The prison has been built upon an A.I.M toxic waste dump. This is what gave the Ringmaster his increased powers, and he has had the prisoners excavate the materials to maintain his increased abilities. It’s also been killing the prisoners, and Luke Cage is now working them along with his friend, Acosta.
I have to say again how disappointed I am that this series is coming to an end. I’ve loved it, I love Luke Cage, and I think Mr. David F. Walker is an immensely talented writer who deserves more out of this industry than he’s currently getting.
Saying all this is unfortunately undercut somewhat by Luke Cage #168 being the weakest issue out of this series so far. I’m going to have to list the flaws of this issue, when, in reality, I want everyone to give this book a massive surge that somehow saves it. Giving this book a less-than-stellar review won’t really help that happen.
However, honesty comes first, and Luke Cage #168 is easily the least interesting book of this run. We learn of the vague material that is helping Ringmaster and killing prisoners sent to the mine. I didn’t really need a heart to this mystery; it could have just been left at “Ringmaster sends people to the mines to die, and he has the power to do that now because mutation/training/deus ex machina.” However, this issue practically surrounds this material and its effects.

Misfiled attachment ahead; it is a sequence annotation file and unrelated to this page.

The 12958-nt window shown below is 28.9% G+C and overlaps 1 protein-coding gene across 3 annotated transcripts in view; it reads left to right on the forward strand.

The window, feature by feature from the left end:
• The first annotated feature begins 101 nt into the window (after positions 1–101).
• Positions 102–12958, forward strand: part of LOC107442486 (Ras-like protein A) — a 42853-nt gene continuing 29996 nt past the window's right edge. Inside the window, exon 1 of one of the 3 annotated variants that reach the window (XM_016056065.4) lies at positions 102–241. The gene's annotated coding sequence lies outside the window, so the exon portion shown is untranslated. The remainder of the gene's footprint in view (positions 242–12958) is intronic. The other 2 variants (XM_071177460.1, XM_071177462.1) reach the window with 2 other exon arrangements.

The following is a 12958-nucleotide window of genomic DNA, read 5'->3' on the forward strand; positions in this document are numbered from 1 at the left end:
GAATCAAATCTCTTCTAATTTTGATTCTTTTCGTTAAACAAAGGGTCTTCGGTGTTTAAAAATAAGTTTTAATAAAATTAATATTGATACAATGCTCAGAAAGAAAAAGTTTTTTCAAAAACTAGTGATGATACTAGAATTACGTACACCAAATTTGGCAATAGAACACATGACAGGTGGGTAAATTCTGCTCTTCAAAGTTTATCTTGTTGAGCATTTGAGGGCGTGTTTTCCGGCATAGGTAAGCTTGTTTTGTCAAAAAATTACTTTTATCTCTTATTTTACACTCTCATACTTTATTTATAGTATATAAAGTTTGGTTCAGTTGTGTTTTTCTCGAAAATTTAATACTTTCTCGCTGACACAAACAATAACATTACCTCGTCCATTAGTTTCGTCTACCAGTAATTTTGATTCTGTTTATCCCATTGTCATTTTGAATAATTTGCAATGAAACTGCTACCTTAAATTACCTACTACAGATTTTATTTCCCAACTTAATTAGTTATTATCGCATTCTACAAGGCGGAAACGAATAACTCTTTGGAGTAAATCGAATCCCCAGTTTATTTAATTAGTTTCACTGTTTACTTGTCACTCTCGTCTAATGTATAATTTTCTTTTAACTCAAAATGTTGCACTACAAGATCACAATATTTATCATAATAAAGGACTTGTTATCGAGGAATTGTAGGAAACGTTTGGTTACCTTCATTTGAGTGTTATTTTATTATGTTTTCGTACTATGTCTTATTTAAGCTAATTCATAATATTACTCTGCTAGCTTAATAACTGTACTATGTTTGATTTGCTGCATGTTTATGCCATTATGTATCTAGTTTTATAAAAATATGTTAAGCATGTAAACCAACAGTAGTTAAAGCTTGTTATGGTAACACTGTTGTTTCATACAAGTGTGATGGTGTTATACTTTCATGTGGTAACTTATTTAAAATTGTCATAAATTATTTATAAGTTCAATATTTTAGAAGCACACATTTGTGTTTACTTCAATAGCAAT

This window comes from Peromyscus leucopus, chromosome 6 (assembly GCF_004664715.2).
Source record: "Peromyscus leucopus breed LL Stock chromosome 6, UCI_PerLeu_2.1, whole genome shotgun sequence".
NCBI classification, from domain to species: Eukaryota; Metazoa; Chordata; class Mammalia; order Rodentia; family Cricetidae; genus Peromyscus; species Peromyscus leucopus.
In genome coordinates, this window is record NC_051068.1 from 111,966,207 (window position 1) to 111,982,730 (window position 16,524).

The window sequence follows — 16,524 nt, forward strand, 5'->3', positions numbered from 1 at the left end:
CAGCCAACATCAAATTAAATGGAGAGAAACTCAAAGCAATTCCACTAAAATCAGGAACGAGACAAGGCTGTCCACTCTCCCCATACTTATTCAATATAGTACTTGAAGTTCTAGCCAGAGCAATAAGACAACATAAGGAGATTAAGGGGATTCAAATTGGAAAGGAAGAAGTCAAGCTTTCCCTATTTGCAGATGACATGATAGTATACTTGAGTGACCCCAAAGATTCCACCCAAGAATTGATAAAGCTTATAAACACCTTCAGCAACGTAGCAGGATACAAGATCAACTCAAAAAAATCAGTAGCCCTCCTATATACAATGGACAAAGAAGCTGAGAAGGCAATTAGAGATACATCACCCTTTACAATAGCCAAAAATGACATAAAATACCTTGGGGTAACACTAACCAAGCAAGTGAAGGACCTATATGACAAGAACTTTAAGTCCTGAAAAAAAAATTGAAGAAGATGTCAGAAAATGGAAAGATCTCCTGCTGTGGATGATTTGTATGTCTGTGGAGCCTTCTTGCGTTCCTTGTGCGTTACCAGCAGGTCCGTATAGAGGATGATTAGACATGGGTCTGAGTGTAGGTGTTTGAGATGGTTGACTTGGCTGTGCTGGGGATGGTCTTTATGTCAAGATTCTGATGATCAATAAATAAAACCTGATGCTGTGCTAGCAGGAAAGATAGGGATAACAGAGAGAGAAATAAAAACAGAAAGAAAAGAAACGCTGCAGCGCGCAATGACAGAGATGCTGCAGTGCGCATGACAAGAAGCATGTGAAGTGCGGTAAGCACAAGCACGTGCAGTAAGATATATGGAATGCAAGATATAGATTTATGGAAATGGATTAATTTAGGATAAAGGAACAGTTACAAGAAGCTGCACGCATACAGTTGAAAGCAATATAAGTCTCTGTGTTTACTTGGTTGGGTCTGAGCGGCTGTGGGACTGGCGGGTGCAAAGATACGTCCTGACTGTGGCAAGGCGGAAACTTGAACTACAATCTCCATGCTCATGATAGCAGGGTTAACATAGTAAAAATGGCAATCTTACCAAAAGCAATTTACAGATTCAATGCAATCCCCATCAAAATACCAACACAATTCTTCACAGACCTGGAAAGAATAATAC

There is something to be said here about the exploitation of prison labor, the inherent cruelty of the American prison system, and how a natural resource boom like oil can completely change a town. “Caged!” has been doing a good job of touching on this subject so far, but this issue tries to bring it more to the forefront in a manner that just isn’t that interesting.
You’re also waiting with baited breath for Luke Cage to finally come to his senses and beat the tar out of some SOB’s. It comes close to delivering that towards the end, but it is cut short by the end-of-issue cliffhanger: a cave-in.
This issue just isn’t that interesting, and it doesn’t have enough Luke Cage in it to pull through on the sheer charm of the main character. While the overall plot of “Caged!” is engaging and could still deliver a good continuation next issue, this book was just dull.
Guillermo Sanna’s art remains gritty and full of personality. He plays with shadows quite well in this one, and the details are never skimped on. Miroslav Mrva is the color artist, and he plays with paler, more washed-out colors to give the world a cold and hard feeling.
While the plot has been good to “Caged!” for the most part, and Sanna’s artwork has done wonders for the book visually, Luke Cage #168 is easily the weakest issue of David F. Walker’s series with the character. It’s slow, uninteresting, and doesn’t have much of a payoff. Unfortunately, I have to recommend giving this issue a pass and coming back with #169. I trust Walker, Sanna, and company to make that one a better comic.
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